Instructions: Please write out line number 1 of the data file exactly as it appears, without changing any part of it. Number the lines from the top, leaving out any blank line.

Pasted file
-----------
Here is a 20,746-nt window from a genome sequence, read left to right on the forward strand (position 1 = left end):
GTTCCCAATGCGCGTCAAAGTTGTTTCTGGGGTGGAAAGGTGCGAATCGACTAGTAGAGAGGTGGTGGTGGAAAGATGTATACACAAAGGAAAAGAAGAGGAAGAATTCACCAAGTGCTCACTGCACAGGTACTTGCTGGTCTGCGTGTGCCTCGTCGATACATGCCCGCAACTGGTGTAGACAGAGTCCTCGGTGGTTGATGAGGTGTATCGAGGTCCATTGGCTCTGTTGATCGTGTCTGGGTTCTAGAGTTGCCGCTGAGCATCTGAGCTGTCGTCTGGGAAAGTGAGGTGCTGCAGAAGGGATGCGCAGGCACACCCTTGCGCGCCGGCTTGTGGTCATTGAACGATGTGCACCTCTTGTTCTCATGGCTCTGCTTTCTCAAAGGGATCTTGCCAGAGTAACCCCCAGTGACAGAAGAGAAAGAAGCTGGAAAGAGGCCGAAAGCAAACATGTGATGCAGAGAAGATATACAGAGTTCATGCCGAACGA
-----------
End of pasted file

Here is a 20,746-nt window from a genome sequence, read left to right on the forward strand (position 1 = left end):